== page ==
Author: Thomas Paine
Title: Thomas Paine: Collected Writings
Hardcover ISBN: 1883011035
Published: 1995 by Library of America
Rating: 5.00 / 5.00
Although I did not read from the selection called "The Crisis" from which Thomas Paine's most memorable line was taken from, it is surely Thomas Paine at his most quotable. I selected Paine for reading primarily for "The Age of Reason," however I also gave "Common Sense" a read. "Common Sense" was a pamphlet in wide distribution around the beginners of the Revolutionary War citing various reasons for Independance from England and the King. An interesting read but certainly not required reading. However, "The Age of Reason" is a phenomenal read that I whole heartedly suggest to everyone regardless of religious belief or lack thereof. I wish to preface my comments with some quotes from Paine's Age of Reason:
"I do not believe in the creed professed by the Jewish church, by the Roman church, by the Greek church, by the Turkish church, by the Protestant church, nor by any church that I know of. My own mind is my own church."
"All national institutions of churches, whether Jewish, Christian, or Turkish, appear to me no other than human inventions set up to terrify and enslave mankind, and monopolize power and profit."
"It is incumbent on every man who reverences the character of the Creator, and who wishes to lessen the catalogue of artificial miseries, and remove the cause that has sown persecutions thick among mankind, to expel all ideas of a revealed religion, as a dangerous heresy, and an impious fraud."
"As to the graments of morality that are irregularly and thinly scattered in those books, they make no part of this pretended thing, revealed religion. They are the natural dictates of conscience, and the bonds by which society is held together, and without which it cannot exist, and are nearly the same in all religions and in all societies. The testament teaches nothing new upon this subject, and where it attempts to exceed, it becomes mean and rediculous."
Thomas Paine is a staunch believe in god and says so many times throughout The Age of Reason. Paine advocates Deism without an organized religion; however, was labeled an atheist and heretic in his time. The amazingly hostile reaction was no doubt due to his opinions that the bible not only lacks authenticity but has deep conflicts and contradictions within it that suggest it is closer to a work of fiction than anything else. Although Paine never quite puts his thoughts in those words, he might as well have.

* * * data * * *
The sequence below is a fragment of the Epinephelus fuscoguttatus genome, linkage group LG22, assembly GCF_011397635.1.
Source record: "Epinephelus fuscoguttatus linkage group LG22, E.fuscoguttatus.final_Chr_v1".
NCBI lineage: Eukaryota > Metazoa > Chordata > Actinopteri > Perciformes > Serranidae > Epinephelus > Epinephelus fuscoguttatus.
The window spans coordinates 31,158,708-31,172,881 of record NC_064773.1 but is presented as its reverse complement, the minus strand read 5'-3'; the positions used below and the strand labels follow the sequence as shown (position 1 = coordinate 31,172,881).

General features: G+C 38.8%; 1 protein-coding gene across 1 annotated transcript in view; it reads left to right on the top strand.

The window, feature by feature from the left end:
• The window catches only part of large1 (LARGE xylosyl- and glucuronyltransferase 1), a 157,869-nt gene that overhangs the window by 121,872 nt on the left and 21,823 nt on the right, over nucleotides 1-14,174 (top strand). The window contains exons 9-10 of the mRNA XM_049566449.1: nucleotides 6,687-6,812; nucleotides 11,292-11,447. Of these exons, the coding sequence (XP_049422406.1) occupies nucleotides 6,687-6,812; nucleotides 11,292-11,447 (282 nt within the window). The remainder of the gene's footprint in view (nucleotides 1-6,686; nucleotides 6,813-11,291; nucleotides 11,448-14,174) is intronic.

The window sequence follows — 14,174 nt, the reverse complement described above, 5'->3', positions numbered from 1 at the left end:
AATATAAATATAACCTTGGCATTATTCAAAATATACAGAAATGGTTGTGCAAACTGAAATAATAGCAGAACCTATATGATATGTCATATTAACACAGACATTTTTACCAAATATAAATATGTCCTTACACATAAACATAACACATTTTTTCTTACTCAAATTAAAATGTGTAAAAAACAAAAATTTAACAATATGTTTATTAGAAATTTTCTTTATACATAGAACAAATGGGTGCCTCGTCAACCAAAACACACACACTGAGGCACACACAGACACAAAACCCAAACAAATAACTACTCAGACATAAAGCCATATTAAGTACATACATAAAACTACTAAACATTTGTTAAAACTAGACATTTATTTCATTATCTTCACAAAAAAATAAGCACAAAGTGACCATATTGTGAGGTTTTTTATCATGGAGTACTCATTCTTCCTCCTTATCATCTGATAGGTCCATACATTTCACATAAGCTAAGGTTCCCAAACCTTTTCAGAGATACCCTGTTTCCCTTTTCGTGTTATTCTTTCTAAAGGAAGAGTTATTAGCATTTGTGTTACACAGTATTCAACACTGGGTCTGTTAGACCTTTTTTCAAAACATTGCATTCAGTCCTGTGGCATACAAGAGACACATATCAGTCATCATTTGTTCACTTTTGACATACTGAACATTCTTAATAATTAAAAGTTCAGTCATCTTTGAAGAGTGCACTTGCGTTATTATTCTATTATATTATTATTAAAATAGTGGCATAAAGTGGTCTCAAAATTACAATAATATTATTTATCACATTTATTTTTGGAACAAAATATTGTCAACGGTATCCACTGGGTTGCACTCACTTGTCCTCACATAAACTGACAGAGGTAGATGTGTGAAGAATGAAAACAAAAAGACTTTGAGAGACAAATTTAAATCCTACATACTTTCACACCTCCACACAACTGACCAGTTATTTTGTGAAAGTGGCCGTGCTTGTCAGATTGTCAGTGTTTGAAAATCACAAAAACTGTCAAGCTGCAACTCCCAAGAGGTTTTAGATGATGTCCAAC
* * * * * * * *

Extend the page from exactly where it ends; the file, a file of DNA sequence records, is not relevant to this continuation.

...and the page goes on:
The first half of The Age of Reason begins with Paine suggesting that the bible and it's contents are actually an afront to god. Paine sees the natural word and the sciences as the study of the hand of god and suggests the events supposedly occuring in the bible violate god's laws and could not have happened. Further, he cites the mass murders, wars, rapes, destruction, and evilness of several passages of the bible that god supposedly had a hand in. Paine is distraught that people could connect such acts with god. The second half of the book delves into exposing several glaring contradictions, inaccuracies, time/linear impossibilities, and doubt of authorship. Most strikingly Paine agrues that god's will can not be brought about by a single person to give unto all of man kind. Divine instruction given to only one man as a messenger is only as good as the messenger. To trust a falible human being to deliver the word of god is an insult to god because people are putting that human on the same level as god. A reasonable arguement is that in such a situation either the person is making it up or the person is altering the message as they see fit. Perhaps the message was delivered concisely, but even so it would be an insult to god to believe such.
Ah, this is a piss poor review so far. Simply put, check out the book regardless of what your beliefs are. It amazes me that people still read the bible literally regardless of belief. If nothing else, Paine does an admirable job setting for the contradictions and inaccuracies noting that several authors were either lieing or making things up as they contradicted each other in various passages. Most interesting was the note that the New Testament passages were ratified by barely a single vote by the church. Paine puts forth an interesting suggestion that humans have been altering the word of god consistantly throughout the bibles history which further insults god. After reading through Paine, I have become interested in a more detailed and thorough history of the bible and that time period. Though I may be hard pressed to find one filled with Reason and without religious fervor and defensiveness I am sure.